What happened was this: a guy at my college found my profile on the recipezaar.com and saw that it was my lifelong dream to recreate this salsa. He reached out to the head of marketing or CEO or something like that at the restaurant in question and told her this sob story about how we were engaged and living abroad and I was terribly homesick and all he wanted to do for Christmas was make me a giant feast to remember home, including this salsa that I loved so much, of course.
So Then What?
So what did she do? She gave him the recipe of course. Of course.
And then he gave me the recipe of course. Of. Course. And then we got to talking and…
No, our leading fella isn’t my husband and the father of my children (because wouldn’t that be just too damn much?), but he did do the same thing for me later with this tom kha soup.
You see, there’s something about this recipe that’s just not like the others. Something better.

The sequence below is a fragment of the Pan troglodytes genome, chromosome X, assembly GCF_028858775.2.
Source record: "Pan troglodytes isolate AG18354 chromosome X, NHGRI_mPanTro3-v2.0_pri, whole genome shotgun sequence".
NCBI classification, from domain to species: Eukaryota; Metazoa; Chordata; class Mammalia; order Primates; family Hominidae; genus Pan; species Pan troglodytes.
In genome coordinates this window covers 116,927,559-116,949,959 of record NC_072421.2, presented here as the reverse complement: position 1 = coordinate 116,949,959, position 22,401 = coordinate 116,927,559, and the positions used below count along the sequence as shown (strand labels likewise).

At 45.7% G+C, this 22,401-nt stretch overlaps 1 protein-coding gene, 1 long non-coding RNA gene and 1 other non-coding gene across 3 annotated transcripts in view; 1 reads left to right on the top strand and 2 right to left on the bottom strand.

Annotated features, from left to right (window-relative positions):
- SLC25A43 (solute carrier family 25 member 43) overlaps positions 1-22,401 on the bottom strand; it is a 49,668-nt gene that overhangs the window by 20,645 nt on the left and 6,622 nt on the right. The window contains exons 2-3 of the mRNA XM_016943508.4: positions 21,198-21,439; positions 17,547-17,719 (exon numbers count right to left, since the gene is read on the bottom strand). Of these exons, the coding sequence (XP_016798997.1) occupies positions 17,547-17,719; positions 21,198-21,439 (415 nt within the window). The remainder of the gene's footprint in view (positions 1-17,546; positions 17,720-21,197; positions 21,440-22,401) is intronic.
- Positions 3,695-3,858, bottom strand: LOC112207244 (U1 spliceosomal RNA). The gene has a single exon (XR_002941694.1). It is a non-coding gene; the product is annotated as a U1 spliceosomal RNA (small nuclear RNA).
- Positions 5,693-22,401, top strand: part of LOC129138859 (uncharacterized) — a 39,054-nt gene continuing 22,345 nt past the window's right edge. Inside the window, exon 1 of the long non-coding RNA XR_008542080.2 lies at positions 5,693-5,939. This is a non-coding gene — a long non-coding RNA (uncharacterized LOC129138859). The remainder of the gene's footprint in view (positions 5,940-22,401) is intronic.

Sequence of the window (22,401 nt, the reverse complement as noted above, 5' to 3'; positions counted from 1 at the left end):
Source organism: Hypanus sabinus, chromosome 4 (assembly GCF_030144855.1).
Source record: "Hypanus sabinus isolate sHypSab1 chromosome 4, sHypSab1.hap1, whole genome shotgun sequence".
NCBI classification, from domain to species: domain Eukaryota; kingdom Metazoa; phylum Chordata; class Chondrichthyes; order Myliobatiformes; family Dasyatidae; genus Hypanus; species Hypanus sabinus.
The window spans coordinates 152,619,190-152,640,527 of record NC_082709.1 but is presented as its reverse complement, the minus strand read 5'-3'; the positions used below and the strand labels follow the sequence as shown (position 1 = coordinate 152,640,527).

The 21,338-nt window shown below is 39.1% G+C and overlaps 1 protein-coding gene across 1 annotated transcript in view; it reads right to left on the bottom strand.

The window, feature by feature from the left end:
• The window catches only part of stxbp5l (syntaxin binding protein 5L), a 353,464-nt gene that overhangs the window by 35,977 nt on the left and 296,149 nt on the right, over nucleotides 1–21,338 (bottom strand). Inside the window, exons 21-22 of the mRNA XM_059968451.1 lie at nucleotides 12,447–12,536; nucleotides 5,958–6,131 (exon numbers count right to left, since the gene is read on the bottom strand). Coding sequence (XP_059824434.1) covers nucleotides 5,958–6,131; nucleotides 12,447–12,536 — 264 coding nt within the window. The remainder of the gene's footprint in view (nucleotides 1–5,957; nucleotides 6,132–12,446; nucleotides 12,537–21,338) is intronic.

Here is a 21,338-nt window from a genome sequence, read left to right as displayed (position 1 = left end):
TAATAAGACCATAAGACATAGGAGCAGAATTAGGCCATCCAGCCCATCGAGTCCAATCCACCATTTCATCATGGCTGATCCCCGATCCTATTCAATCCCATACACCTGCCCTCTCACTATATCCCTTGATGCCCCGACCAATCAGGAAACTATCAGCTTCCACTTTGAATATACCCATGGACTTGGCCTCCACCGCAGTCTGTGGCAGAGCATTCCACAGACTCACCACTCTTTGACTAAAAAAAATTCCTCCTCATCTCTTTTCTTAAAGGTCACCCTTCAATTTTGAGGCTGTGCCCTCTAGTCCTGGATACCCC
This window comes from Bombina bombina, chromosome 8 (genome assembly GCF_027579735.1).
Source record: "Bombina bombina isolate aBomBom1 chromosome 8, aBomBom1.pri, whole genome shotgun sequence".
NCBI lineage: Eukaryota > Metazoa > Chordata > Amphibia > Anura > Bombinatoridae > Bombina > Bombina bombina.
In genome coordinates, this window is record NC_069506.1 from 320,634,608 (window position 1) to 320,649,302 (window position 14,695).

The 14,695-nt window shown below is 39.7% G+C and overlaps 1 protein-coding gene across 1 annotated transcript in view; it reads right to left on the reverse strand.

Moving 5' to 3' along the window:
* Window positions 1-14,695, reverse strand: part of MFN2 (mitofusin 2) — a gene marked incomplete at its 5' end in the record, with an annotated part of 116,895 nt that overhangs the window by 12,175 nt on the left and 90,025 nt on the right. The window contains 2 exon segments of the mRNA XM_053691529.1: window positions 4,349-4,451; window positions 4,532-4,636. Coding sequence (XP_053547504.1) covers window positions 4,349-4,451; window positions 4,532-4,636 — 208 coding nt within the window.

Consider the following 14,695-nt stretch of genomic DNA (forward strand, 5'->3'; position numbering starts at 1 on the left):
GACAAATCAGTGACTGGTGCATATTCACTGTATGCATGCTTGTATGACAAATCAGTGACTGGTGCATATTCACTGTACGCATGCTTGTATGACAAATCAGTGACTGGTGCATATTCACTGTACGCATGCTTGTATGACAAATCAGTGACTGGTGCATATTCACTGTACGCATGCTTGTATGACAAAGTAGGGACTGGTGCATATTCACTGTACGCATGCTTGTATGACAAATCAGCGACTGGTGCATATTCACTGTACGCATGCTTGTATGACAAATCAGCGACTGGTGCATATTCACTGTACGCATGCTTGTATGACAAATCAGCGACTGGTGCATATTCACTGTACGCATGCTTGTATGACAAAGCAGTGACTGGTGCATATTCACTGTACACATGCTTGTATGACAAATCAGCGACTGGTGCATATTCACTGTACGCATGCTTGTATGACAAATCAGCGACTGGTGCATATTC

This tom kha soup is based off the exceptional dish found at a local chain of restaurants in the state where I went to college. It was different than the Thai coconut chicken soup I’d had before, and it sold me forever and ever on Thai food. I couldn’t quite put my finger on it solo, though, but it all made sense when he got me the secret recipe.
Why This is One of the Best Soup Recipes Ever
- There’s a secret ingredient that adds a savoriness to this Thai tom kha gai coconut chicken soup recipe that takes it all to the next level.
- It’s creamy and sweet and salty and spicy and bright all in one.
- This tom kha soup recipe is actually quite easy to make and doesn’t require hard-to-find ingredients. You should be able to get everything from a traditional Western grocery store.